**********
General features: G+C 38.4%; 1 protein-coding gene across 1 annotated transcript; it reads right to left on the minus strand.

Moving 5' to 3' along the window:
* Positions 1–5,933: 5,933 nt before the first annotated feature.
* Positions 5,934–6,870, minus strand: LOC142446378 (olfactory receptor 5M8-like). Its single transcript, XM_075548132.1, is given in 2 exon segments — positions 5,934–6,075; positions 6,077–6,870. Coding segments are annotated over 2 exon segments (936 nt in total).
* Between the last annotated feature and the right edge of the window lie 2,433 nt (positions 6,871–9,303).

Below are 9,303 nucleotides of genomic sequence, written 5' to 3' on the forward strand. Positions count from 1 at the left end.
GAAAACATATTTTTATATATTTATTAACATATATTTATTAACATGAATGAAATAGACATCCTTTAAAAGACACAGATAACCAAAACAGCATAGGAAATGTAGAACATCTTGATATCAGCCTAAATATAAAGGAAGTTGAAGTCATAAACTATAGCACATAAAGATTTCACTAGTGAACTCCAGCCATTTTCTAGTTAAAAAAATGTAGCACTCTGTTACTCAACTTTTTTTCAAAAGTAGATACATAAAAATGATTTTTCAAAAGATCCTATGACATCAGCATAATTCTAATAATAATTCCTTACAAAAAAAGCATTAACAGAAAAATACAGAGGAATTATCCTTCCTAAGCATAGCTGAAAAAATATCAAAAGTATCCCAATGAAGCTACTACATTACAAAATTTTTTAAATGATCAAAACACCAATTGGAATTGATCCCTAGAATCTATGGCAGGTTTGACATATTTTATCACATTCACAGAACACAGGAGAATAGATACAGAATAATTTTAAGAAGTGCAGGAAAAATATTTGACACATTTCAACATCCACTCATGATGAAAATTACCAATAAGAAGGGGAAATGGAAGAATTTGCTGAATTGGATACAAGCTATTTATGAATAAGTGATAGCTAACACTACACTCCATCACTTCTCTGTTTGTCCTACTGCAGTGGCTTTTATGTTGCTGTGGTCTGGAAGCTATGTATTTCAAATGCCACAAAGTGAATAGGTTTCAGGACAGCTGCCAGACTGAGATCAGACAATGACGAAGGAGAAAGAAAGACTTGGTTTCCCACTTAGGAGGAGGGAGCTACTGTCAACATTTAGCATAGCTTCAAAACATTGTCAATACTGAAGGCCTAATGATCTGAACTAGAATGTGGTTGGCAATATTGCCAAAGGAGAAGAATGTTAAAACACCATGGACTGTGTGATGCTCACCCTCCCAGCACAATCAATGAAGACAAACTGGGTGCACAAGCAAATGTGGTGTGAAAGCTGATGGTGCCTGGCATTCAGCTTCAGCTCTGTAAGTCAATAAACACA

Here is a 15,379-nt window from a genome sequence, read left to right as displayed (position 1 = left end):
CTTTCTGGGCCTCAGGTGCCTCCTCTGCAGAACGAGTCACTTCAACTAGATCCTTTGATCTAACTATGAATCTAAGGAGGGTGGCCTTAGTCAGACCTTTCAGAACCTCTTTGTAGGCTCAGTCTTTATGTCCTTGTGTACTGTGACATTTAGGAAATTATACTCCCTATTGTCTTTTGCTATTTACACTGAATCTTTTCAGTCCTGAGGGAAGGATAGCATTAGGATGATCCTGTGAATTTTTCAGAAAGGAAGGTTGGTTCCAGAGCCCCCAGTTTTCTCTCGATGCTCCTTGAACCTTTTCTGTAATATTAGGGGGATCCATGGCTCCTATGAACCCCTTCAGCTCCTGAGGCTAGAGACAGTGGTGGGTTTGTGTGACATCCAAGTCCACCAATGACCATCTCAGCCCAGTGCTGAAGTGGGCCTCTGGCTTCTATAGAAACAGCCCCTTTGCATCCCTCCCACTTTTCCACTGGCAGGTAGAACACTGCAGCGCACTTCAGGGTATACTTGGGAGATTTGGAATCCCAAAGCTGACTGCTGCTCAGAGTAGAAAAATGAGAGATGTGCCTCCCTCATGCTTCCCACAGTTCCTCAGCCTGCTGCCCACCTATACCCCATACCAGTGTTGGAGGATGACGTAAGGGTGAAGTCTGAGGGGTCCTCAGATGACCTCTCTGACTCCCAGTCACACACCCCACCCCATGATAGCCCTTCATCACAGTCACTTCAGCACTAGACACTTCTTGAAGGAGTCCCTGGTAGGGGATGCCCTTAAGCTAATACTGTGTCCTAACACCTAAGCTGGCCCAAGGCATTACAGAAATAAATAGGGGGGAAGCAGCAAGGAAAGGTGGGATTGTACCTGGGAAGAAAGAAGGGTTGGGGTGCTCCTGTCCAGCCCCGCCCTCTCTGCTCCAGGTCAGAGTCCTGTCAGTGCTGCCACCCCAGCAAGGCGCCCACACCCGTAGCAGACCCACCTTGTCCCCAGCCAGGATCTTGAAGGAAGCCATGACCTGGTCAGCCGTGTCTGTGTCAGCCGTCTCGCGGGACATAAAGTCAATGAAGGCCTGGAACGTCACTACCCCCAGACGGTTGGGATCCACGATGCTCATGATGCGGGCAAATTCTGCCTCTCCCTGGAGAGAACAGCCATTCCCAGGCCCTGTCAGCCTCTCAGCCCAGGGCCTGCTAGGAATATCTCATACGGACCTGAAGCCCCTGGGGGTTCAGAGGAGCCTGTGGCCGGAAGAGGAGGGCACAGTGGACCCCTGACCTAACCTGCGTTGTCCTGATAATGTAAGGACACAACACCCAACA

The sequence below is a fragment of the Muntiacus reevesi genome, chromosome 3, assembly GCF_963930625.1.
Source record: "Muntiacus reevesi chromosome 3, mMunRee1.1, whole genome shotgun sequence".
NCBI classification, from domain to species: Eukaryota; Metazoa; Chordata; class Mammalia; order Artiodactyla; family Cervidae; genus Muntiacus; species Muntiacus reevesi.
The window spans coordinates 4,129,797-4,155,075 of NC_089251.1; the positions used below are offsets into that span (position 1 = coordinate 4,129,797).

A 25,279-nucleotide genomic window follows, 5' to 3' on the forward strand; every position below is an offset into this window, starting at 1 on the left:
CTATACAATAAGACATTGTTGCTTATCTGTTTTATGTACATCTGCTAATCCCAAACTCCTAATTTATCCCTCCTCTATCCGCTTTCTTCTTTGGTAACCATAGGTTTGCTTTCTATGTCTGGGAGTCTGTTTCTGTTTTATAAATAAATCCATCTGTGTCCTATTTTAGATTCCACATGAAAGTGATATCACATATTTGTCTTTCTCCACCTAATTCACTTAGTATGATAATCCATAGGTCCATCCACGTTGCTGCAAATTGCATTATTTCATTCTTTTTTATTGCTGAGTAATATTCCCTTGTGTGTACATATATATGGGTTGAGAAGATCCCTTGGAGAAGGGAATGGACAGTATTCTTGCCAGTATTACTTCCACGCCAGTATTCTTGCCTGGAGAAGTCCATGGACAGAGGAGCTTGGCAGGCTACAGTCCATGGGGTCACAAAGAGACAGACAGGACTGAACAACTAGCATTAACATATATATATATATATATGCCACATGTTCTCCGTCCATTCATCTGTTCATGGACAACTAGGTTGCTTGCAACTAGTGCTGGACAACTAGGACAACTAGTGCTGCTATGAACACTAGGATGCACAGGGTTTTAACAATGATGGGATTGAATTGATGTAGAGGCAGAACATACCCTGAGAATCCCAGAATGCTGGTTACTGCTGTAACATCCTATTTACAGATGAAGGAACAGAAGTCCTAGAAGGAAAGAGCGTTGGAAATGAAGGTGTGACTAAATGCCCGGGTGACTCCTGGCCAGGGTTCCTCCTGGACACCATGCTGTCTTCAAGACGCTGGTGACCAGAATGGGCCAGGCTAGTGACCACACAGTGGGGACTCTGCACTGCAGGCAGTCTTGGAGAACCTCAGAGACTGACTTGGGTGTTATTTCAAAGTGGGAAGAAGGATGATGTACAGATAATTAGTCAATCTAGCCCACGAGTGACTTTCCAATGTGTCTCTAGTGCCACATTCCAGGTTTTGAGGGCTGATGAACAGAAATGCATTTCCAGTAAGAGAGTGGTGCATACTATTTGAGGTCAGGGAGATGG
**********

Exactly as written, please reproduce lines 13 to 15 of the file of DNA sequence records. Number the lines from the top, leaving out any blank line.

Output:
The window spans coordinates 4,129,797-4,155,075 of NC_089251.1; the positions used below are offsets into that span (position 1 = coordinate 4,129,797).

A 25,279-nucleotide genomic window follows, 5' to 3' on the forward strand; every position below is an offset into this window, starting at 1 on the left:
CTATACAATAAGACATTGTTGCTTATCTGTTTTATGTACATCTGCTAATCCCAAACTCCTAATTTATCCCTCCTCTATCCGCTTTCTTCTTTGGTAACCATAGGTTTGCTTTCTATGTCTGGGAGTCTGTTTCTGTTTTATAAATAAATCCATCTGTGTCCTATTTTAGATTCCACATGAAAGTGATATCACATATTTGTCTTTCTCCACCTAATTCACTTAGTATGATAATCCATAGGTCCATCCACGTTGCTGCAAATTGCATTATTTCATTCTTTTTTATTGCTGAGTAATATTCCCTTGTGTGTACATATATATGGGTTGAGAAGATCCCTTGGAGAAGGGAATGGACAGTATTCTTGCCAGTATTACTTCCACGCCAGTATTCTTGCCTGGAGAAGTCCATGGACAGAGGAGCTTGGCAGGCTACAGTCCATGGGGTCACAAAGAGACAGACAGGACTGAACAACTAGCATTAACATATATATATATATATATGCCACATGTTCTCCGTCCATTCATCTGTTCATGGACAACTAGGTTGCTTGCAACTAGTGCTGGACAACTAGGACAACTAGTGCTGCTATGAACACTAGGATGCACAGGGTTTTAACAATGATGGGATTGAATTGATGTAGAGGCAGAACATACCCTGAGAATCCCAGAATGCTGGTTACTGCTGTAACATCCTATTTACAGATGAAGGAACAGAAGTCCTAGAAGGAAAGAGCGTTGGAAATGAAGGTGTGACTAAATGCCCGGGTGACTCCTGGCCAGGGTTCCTCCTGGACACCATGCTGTCTTCAAGACGCTGGTGACCAGAATGGGCCAGGCTAGTGACCACACAGTGGGGACTCTGCACTGCAGGCAGTCTTGGAGAACCTCAGAGACTGACTTGGGTGTTATTTCAAAGTGGGAAGAAGGATGATGTACAGATAATTAGTCAATCTAGCCCACGAGTGACTTTCCAATGTGTCTCTAGTGCCACATTCCAGGTTTTGAGGGCTGATGAACAGAAATGCATTTCCAGTAAGAGAGTGGTGCATACTATTTGAGGTCAGGGAGATGG